Posts Tagged conscientious blog
Joerg Colberg wrote recently on his Conscientious blog about parallels between photography and writing. We riffed a little about it via Twitter, but I want to add some thoughts that exceed that medium’s limits.
I meant to do this a few days ago, but Open Eye launch activities took priority.
“My language is the universal whore whom I have to make into a virgin (KARL KRAUS). It is both the glory and the shame of poetry that its medium is not its private property, that a poet cannot invent his words and that words are products, not of nature, but of a human society which uses them for a thousand different purposes. In modern societies where language is continually being debased and reduced to nonspeech, the poet is in constant danger of having his ear corrupted, a danger to which the painter and the composer, whose media are their private property, are not exposed. On the other hand, he is more protected than they from another modern peril, that of the solipsist subjectivity; however esoteric a poem may be, the fact that all its words have meanings which can be looked up in a dictionary makes it testify to the existence of other people. Even the language of Finnegans Wake was not created by Joyce ex nihilo; a purely private verbal world is not possible.”
There seems to me many parallels here with photography and, particularly, with photography as produced and shared in the digital age.
For a start, the photographer’s images aren’t invented. In order to photograph something, that something has to be out there in the world, in some sense. While the stylistic choices of the photographer can render objects in different ways, we can’t escape the fact that photography entails objects (in the loose sense). These objects are indeed the product of a human society and, by extension, infer the existence of other people; regardless of how much we try to avoid photographing people, they’re always implied.
Further, we use photographs for a thousand different purposes – from advertising images directed down the last pixel, to drunk photos shared by sophomores on Facebook, to news reportage, or fine art prints, we’re living with a surfeit of images, and a multiplicity of uses. The street photography of Matt Stuart becomes advertising for Nike*, and the news reportage of the Vietnam war hangs in galleries, while photographer-curators are pulling images from Facebook, Google Street View and other sources to create their own art. So, a multiplicity of purposes, coupled with a blurring of the distinctions.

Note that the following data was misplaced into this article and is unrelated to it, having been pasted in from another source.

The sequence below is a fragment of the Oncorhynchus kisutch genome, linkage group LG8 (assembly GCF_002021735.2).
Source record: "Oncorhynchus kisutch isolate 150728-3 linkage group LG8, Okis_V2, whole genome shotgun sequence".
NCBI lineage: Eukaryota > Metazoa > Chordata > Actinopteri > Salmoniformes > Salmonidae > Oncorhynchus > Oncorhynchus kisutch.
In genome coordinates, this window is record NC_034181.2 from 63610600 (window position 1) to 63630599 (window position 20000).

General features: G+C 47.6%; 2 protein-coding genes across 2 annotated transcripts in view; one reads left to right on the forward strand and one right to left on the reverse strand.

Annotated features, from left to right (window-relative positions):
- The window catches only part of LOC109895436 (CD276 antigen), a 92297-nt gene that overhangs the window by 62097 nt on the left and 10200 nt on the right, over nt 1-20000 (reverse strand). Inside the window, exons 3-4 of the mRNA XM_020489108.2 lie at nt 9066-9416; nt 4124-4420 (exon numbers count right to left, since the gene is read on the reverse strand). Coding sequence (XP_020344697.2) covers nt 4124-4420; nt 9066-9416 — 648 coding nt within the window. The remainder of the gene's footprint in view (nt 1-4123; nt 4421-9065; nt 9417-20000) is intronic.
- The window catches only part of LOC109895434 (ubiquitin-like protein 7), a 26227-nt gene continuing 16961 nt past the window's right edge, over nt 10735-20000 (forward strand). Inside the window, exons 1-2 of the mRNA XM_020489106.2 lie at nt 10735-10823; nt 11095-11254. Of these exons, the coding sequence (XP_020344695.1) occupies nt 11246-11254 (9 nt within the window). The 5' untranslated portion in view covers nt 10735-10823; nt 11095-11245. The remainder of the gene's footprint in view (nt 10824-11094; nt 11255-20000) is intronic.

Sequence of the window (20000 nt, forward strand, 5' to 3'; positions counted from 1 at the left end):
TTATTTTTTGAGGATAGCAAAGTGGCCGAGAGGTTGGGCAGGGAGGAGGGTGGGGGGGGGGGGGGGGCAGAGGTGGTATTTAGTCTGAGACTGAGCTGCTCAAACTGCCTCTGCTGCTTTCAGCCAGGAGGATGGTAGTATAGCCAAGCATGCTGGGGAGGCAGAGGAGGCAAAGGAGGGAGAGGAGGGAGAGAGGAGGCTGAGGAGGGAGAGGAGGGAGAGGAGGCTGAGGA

And many platforms through which photographers share their work these days are also popular with a more casual, holiday snapshot crowd – Facebook, Flickr, Tumblr, Twitter, and so on. When everyone is saying “look at my photo!” it can be hard to judge before viewing whether they mean a record of last night’s hen party, or part of a long-term project on hen-farming in Devon. This is even more true when a news photographer tweets snapshots of their day off in New York.
In addition to this, the classic photographers are being quoted (sometimes perhaps out of context?) by reference to single images from a body of work, or reductionist descriptions of entire careers, by photographers and writers seeking to better illustrate their own work. In much the same way, the classics of literature are frequently quoted to bolster arguments and beliefs, by taking a sentence from an essay, with the attendant risk that the reader can be given a distorted reading of the original source. Or no way of accessing the specific source, due to lack of proper attribution.
Even the protection from solipsism that Auden speaks of can be applied to photography. Photographs are descriptive, and even the more creatively abstract photographs share in common the mechanics and constraints of the form, and of the frame, that we become accustomed to from making holiday snaps. The viewer isn’t given a new object in abstract photographs, but a new content held in a familiar construct. And it is a construct the viewer has used frequently in their daily lives.
There is much more I could write about this, but these are just a few sketches for now. I’m reading Papageorge’s Core Curriculum and want to return to this way of thinking photographs in some future writing. But for now, I just have a few links I wanted to share, between how words and photographs function in our society, and this piece by Auden is particularly apposite for that.
I’m interested in what you think. I have no answers here. I’m not saying any of this is good or bad – I’m trying to tease out the value judgements, if there are any to be made, and have been doing so for a while. I have none to offer right now. But maybe we can find something to draw out of all of this?
(With huge thanks to Joerg for his fantastic post, which inspired me to put something down on this after sitting on it all summer)
*Note: I have no idea if Matt has actually photographed for Nike specifically. I know he shoots commercial work, that’s it. I’m taking a liberty here, for the sake of better rhythm to the prose.